This painting of Guru Nanak at Kartarpur is an artistic attempt to express the divine light manifested by Guru ji in his old age when he attracted many followers to sit alongside him in the wheat fields of Kartarpur. Looking at this art piece, we dwell upon the last days of Guru ji on this earth as he planted the core tenants of Sikhism in the hearts of a community of the faithful who gathered about him. He casts a royal blue shadow, which takes the shape of a warrior wearing a Dastaar and Kalgi. This foreshadows the transformation of their jyot into Guru Gobind Singh ji who would create the Khalsa panth, born out of the soil of Punjab from the seeds Guru Nanak planted generations before.
To the left of Guru Nanak, we see the field of golden wheat but to the right it subtly transforms into a landscape of arrows and fire. This is an analogy for the turbulent and transformative times ahead for the land of Punjab, hardships which would engender the spiritual and bodily transformation of the Sikh community into the Khalsa panth. The tree is a metaphor for this community; it grew from the body of the Gurus into five powerful trunks (the panj pyare) and then beyond into countless more spirit born souls, stretching into the eternity of boundless time and the infinite cosmos.
Guru Arjan Dev Ji, the fifth in the line of Guru Nanak, began the compilation of the Guru Granth Sahib, which he called the Adi Granth – the “primal knot” which would forever secure the sanctity of the Sikh faith. The Guru sent out a call to all Sikhs far and wide to bring forth the poetry composed by the four Gurus. When all the volumes had been collected, he sat down with his scribe Bhai Gurdas and carefully selected the genuine works into the Holy Granth. With the completion of this momentous work, the Guru gave the world a gift so pure and essential, that it could transcend the boundaries of time and religion and exist beyond personality and human form.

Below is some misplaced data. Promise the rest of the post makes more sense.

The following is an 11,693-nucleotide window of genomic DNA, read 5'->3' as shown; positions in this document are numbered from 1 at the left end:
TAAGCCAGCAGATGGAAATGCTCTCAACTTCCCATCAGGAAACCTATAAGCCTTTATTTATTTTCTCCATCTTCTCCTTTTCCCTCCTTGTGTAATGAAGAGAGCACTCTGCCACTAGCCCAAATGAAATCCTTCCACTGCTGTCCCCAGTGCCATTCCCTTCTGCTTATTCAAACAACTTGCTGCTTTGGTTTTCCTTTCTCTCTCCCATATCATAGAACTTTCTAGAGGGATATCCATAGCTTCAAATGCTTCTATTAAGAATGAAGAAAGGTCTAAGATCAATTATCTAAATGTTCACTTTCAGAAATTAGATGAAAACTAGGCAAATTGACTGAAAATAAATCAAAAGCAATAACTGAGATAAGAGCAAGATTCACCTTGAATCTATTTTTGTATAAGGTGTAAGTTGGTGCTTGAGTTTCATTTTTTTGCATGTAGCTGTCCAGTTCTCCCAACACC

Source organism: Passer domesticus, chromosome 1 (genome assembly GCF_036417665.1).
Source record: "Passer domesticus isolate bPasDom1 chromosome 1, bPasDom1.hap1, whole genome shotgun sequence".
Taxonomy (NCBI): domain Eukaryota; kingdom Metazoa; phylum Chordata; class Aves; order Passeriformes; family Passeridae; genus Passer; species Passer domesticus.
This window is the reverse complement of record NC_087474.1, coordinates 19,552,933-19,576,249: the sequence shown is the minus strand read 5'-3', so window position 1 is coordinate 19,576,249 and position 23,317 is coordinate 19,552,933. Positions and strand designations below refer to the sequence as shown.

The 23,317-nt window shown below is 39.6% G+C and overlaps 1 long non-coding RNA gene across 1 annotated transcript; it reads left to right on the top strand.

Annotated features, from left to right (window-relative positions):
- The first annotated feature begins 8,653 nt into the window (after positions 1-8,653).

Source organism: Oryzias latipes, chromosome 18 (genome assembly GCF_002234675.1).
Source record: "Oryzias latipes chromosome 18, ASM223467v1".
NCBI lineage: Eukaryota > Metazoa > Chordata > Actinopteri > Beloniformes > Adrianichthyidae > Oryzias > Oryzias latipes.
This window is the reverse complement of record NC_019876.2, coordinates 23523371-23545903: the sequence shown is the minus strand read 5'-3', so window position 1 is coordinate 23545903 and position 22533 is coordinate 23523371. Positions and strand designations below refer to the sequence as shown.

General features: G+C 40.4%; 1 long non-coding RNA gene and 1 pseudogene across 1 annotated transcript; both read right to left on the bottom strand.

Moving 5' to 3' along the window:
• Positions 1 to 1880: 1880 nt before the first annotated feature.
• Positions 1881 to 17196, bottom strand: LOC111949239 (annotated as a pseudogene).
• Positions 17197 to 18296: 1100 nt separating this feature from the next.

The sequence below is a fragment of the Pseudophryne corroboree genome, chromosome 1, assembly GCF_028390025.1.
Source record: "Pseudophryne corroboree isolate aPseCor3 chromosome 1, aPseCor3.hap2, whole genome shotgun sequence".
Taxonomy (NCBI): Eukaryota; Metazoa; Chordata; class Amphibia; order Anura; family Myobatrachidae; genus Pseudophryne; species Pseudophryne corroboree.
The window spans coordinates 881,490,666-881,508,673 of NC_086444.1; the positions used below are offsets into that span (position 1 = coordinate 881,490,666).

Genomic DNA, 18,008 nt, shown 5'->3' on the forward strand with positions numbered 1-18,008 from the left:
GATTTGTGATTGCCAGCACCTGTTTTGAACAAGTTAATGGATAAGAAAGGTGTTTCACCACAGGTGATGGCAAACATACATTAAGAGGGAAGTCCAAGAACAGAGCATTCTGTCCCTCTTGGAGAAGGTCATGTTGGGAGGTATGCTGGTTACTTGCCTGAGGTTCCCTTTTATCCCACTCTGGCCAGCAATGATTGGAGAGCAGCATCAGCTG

Bhai Daya Ram of Lahore, Punjab, is the first to raise his hand when Guru Gobind Rai asks for a volunteer willing to give his life in service of humanity. Mata Sahib Kaur looks on at the crowd of thousands that has gathered from across the land in response to the Gurus call. Transformed through Amrit into Daya Singh, he became one of the first 5 Khalsa…the Punj Pyaarey (the beloved five).
Just as Guru Gobind Singh Sahib is considered the father of the Sikh nation, Mata Sahib Devan Kaur is considered its mother. A remarkable young woman, Mata Sahib Kaur was a born leader who took her role as symbolic mother of the Sikhs very seriously. When a Sikh takes Amrit from the 5 Beloved, they are born into the royal house of Nanak. To create an egalitarian society, all Sikhs consider Anandpur Sahib their birthplace and Mata Sahib Kaur their mother.
The first Vaisakhi (April 13, 1699) saw the initiation of the first five Khalsa. Following their investiture, Guru Gobind Rai knelt before the Five Beloved Ones and asked to be initiated in turn as the sixth ‘saint-soldier’. The Amrit ceremony marked his transformation into Gobind Singh. Thenceforth, he was hailed: “Behold the Man non-pareil! Himself the Teacher, Himself the Disciple!”
In a brilliant move of strategy and leadership, Guru Gobind Singh initiated the ceremony of Amrit and transformed the Sikhs into the fearless and united body of the Khalsa. The Khalsa became a brave and moral fighting force against the tyrannical mughal ruler that occupied the Punjab. The Khalsa lives in the image and light of Guru Gobind Singh, dedicated to upholding righteousness, freedom, and the dignity of mankind. That is the Khalsa way.